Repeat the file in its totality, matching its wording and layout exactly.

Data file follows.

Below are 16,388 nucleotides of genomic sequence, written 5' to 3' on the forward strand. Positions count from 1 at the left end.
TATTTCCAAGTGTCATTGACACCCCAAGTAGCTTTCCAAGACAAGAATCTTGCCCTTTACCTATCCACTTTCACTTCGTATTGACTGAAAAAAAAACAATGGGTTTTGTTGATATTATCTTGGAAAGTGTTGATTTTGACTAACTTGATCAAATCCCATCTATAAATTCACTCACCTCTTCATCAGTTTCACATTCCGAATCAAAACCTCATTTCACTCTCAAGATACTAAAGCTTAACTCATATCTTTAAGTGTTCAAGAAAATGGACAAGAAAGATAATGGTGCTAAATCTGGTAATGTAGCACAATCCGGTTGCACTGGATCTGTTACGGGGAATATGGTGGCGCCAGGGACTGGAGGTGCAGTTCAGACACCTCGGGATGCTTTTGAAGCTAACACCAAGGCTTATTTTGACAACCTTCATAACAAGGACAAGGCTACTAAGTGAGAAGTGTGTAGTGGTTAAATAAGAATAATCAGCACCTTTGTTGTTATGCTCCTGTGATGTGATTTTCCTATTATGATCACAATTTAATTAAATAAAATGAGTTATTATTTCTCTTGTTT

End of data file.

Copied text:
Below are 16,388 nucleotides of genomic sequence, written 5' to 3' on the forward strand. Positions count from 1 at the left end.
TATTTCCAAGTGTCATTGACACCCCAAGTAGCTTTCCAAGACAAGAATCTTGCCCTTTACCTATCCACTTTCACTTCGTATTGACTGAAAAAAAAACAATGGGTTTTGTTGATATTATCTTGGAAAGTGTTGATTTTGACTAACTTGATCAAATCCCATCTATAAATTCACTCACCTCTTCATCAGTTTCACATTCCGAATCAAAACCTCATTTCACTCTCAAGATACTAAAGCTTAACTCATATCTTTAAGTGTTCAAGAAAATGGACAAGAAAGATAATGGTGCTAAATCTGGTAATGTAGCACAATCCGGTTGCACTGGATCTGTTACGGGGAATATGGTGGCGCCAGGGACTGGAGGTGCAGTTCAGACACCTCGGGATGCTTTTGAAGCTAACACCAAGGCTTATTTTGACAACCTTCATAACAAGGACAAGGCTACTAAGTGAGAAGTGTGTAGTGGTTAAATAAGAATAATCAGCACCTTTGTTGTTATGCTCCTGTGATGTGATTTTCCTATTATGATCACAATTTAATTAAATAAAATGAGTTATTATTTCTCTTGTTT